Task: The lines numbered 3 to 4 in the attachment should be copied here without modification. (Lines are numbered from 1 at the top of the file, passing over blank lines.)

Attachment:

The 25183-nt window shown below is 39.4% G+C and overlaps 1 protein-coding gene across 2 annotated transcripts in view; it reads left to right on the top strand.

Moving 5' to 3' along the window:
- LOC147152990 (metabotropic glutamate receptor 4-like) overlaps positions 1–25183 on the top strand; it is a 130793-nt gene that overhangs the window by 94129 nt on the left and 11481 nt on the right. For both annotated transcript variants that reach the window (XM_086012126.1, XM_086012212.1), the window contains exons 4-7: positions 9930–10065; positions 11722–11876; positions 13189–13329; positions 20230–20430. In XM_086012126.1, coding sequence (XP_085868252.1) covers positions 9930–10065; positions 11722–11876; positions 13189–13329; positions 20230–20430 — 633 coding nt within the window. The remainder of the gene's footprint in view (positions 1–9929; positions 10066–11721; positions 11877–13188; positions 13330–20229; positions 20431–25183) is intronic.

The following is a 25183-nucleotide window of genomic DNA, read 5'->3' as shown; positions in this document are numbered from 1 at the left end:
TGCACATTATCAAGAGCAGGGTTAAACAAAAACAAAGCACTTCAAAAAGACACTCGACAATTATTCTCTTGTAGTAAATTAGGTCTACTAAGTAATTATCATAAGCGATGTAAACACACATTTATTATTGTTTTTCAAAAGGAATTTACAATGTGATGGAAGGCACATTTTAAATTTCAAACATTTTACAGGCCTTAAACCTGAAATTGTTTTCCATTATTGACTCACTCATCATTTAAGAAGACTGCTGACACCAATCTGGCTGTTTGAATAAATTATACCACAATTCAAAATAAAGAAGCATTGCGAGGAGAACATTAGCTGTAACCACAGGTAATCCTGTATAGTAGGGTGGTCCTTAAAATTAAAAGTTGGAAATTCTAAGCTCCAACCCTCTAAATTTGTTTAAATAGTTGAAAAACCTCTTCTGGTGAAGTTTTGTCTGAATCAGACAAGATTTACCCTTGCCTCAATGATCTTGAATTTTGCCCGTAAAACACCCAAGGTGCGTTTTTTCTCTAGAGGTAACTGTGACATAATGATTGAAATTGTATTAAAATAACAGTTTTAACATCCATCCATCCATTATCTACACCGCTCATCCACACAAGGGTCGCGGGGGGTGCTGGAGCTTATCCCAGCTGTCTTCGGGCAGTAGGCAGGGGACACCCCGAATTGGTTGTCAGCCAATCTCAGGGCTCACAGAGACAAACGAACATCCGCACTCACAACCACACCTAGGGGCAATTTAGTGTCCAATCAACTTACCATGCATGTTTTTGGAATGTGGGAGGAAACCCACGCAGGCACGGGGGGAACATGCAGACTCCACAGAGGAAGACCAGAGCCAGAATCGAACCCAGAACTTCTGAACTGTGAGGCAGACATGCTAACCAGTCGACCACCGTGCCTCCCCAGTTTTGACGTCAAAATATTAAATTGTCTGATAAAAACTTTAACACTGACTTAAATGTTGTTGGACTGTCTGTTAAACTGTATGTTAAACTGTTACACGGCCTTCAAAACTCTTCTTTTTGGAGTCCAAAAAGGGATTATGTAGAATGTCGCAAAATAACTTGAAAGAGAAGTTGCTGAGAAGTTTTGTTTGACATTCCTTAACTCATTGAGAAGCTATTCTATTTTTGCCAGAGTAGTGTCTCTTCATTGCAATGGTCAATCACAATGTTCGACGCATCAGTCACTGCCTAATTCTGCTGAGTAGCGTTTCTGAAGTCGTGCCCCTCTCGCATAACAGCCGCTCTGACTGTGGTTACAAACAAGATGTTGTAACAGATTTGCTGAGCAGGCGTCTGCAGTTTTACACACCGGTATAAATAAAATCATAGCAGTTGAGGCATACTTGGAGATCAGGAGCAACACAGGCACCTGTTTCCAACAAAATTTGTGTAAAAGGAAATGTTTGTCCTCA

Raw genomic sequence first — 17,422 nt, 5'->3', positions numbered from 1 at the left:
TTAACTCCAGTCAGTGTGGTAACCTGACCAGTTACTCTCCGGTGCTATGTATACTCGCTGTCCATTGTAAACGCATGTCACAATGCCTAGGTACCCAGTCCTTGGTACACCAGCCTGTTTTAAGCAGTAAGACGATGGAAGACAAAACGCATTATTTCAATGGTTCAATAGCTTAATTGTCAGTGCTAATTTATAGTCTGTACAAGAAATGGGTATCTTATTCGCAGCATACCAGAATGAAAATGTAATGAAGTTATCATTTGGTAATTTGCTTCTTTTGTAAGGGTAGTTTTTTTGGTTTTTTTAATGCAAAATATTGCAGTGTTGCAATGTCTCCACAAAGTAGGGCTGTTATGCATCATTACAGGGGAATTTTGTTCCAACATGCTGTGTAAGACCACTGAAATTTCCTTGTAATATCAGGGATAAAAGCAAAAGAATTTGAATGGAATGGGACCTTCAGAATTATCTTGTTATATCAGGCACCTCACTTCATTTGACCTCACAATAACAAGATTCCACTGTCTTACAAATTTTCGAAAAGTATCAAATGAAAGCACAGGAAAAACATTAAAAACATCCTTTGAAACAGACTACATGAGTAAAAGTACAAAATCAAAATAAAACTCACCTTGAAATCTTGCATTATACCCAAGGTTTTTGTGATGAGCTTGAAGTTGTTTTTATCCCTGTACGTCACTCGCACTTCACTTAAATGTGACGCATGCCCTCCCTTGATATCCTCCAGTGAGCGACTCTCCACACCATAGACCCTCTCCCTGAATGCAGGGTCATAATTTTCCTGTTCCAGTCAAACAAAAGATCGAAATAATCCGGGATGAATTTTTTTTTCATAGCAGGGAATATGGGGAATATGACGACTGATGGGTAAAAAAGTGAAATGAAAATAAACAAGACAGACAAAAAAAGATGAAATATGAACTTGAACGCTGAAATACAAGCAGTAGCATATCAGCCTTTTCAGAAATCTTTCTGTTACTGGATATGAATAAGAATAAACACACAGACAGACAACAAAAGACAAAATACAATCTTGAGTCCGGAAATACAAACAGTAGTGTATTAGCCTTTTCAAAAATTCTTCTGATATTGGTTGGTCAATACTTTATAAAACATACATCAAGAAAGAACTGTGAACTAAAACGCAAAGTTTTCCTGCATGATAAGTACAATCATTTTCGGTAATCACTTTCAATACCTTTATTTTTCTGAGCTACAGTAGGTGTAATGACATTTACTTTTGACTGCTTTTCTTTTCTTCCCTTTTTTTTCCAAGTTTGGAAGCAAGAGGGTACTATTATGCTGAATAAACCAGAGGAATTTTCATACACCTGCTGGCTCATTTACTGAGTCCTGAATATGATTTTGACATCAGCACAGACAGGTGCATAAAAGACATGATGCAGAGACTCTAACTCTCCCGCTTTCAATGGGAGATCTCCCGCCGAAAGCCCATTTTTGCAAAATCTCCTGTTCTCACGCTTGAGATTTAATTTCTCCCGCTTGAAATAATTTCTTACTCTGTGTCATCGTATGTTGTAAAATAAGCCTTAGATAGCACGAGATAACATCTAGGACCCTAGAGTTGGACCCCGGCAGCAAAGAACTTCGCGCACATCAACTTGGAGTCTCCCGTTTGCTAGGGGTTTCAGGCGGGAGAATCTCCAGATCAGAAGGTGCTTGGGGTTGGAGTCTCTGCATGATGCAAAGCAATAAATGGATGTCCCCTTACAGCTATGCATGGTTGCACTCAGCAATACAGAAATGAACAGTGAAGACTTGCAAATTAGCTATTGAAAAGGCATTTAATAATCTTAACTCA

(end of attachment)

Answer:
- LOC147152990 (metabotropic glutamate receptor 4-like) overlaps positions 1–25183 on the top strand; it is a 130793-nt gene that overhangs the window by 94129 nt on the left and 11481 nt on the right. For both annotated transcript variants that reach the window (XM_086012126.1, XM_086012212.1), the window contains exons 4-7: positions 9930–10065; positions 11722–11876; positions 13189–13329; positions 20230–20430. In XM_086012126.1, coding sequence (XP_085868252.1) covers positions 9930–10065; positions 11722–11876; positions 13189–13329; positions 20230–20430 — 633 coding nt within the window. The remainder of the gene's footprint in view (positions 1–9929; positions 10066–11721; positions 11877–13188; positions 13330–20229; positions 20431–25183) is intronic.

The following is a 25183-nucleotide window of genomic DNA, read 5'->3' as shown; positions in this document are numbered from 1 at the left end: